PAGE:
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H&P corporate case-law judgment: Representation of the managing director at the general meeting (March 2024)

H&P corporate case-law judgment: Representation of the managing director at the general meeting (March 2024)

For March, we have selected as TOP corporate case-law judgment (case no. 27 Cdo 1766/2023) a ruling concerning the delegation of the authority of managing directors to convene and organise general meetings.

In general, the company’s managing director performs his/her function personally and therefore may not delegate the performance of that function to a third party. In relation to the general meeting, this applies, for example, to the managing director’s decision to convene it, including the determination of the venue, date and time of the meeting and the content of its agenda. Such a decision can only be made personally and cannot be delegated to third parties.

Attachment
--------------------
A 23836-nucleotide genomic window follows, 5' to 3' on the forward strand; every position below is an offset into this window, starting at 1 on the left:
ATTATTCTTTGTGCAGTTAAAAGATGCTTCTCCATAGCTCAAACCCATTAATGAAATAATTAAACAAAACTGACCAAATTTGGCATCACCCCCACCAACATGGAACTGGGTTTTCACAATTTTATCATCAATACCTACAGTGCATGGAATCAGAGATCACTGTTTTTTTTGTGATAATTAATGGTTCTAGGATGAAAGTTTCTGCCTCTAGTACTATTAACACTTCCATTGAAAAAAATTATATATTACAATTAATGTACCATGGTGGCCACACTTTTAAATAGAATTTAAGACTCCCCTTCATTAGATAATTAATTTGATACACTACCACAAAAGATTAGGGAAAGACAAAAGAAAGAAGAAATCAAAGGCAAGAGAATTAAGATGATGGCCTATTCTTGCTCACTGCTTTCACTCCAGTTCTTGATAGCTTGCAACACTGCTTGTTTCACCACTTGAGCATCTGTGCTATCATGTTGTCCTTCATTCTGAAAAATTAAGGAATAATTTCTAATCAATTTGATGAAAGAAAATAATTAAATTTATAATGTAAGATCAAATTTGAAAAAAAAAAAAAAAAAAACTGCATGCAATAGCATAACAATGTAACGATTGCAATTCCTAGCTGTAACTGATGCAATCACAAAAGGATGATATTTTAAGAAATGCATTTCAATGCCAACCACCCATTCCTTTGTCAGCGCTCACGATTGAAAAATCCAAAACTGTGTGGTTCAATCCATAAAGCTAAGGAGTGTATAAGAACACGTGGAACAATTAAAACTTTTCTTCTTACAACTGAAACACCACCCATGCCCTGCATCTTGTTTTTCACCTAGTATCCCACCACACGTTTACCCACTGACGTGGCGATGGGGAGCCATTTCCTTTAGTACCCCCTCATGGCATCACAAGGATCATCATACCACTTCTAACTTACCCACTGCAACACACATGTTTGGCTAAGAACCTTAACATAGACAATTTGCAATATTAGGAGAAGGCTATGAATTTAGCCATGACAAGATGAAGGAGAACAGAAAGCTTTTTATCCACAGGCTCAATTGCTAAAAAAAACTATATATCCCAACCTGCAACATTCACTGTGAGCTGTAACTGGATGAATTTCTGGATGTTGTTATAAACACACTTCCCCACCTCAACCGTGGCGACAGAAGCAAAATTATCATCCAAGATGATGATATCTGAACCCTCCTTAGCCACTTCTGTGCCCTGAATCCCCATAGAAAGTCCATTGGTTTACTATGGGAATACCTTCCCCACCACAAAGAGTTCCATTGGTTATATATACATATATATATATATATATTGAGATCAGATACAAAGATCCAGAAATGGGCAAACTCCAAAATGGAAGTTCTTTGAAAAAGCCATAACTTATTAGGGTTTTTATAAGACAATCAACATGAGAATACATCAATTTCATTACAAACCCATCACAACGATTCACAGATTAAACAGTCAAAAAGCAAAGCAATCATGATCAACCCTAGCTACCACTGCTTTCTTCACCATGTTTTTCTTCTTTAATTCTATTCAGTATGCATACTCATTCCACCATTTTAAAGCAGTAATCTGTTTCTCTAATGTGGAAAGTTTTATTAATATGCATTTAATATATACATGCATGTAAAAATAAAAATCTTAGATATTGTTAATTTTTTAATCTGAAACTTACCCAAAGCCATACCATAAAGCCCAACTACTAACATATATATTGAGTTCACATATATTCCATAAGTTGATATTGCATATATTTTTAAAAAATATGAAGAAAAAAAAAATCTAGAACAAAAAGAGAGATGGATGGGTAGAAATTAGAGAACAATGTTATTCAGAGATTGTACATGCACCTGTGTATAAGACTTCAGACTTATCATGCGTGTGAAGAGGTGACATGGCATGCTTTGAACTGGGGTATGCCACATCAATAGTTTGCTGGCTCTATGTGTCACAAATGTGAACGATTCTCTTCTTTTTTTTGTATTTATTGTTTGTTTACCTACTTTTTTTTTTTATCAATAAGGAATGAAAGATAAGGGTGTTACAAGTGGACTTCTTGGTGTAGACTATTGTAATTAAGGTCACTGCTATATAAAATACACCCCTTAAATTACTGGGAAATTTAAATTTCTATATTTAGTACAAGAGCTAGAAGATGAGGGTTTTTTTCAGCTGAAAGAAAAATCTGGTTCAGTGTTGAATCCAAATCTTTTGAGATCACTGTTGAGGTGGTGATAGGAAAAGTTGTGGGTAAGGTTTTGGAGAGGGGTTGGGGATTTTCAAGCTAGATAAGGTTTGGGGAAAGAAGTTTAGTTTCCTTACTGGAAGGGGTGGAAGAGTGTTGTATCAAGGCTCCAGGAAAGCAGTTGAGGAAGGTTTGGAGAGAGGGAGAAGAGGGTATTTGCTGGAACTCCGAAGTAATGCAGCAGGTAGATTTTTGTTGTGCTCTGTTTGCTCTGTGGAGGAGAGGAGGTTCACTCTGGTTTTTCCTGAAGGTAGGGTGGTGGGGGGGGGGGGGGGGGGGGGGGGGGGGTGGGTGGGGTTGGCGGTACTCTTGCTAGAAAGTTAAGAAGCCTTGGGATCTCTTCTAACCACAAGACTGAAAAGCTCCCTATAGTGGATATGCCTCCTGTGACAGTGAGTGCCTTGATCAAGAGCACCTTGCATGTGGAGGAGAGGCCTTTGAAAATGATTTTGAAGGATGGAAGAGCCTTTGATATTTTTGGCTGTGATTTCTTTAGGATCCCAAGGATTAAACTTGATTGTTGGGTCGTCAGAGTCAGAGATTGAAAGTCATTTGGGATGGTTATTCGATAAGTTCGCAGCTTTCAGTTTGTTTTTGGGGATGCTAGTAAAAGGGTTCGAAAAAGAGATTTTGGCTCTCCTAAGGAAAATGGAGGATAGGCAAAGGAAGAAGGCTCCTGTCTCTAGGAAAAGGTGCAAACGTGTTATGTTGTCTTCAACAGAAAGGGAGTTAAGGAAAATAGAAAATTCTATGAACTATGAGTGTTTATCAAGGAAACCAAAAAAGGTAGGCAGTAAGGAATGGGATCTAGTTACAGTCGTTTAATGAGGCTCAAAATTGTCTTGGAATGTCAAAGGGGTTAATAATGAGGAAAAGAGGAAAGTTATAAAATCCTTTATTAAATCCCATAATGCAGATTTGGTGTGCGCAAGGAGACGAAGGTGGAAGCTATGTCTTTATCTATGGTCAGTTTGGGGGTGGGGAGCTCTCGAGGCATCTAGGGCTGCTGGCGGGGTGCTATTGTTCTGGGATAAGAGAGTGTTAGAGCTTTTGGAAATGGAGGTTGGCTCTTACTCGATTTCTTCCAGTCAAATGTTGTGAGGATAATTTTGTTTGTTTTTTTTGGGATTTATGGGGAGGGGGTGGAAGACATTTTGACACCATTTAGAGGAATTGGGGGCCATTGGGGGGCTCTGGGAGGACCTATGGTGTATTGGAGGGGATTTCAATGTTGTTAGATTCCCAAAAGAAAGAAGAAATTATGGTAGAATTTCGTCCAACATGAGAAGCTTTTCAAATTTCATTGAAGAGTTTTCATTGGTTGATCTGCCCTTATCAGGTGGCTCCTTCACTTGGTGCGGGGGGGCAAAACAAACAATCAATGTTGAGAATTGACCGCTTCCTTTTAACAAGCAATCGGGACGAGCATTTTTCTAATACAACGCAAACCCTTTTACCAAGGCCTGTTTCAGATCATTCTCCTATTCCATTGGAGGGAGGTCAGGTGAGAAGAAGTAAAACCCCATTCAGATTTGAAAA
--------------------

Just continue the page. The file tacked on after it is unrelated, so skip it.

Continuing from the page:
However, third parties may be entrusted with the implementation of such a decision to convene the general meeting. Typically, with taking the steps following up on that decision, usually such as sending out invitations, arranging and organising the general meeting, etc.

This conclusion also similarly applies to the decision-making of the shareholders outside the general meeting (per rollam vote). 

Although this judgment may seem more like a summary of the already known rules on the possibilities of representation of the managing director, we nonetheless consider this ruling to be significant for another reason as well. In respect of a limited liability company, it is to some extent questionable whether the managing director may mandate a third party to conduct the business of the general meeting until the election of its chair, as this possibility is not expressly provided for, unlike in the case of joint-stock companies. We are of the view that this ruling can be interpreted beyond its express wording as meaning that such delegation amounts to the implementation of a step following the decision to convene a general meeting (as it entails the organisation of the general meeting) and, therefore, such delegation may be permissible even in a limited liability company. However, we still have to wait for an explicit confirmation in the Supreme Court’s decision.

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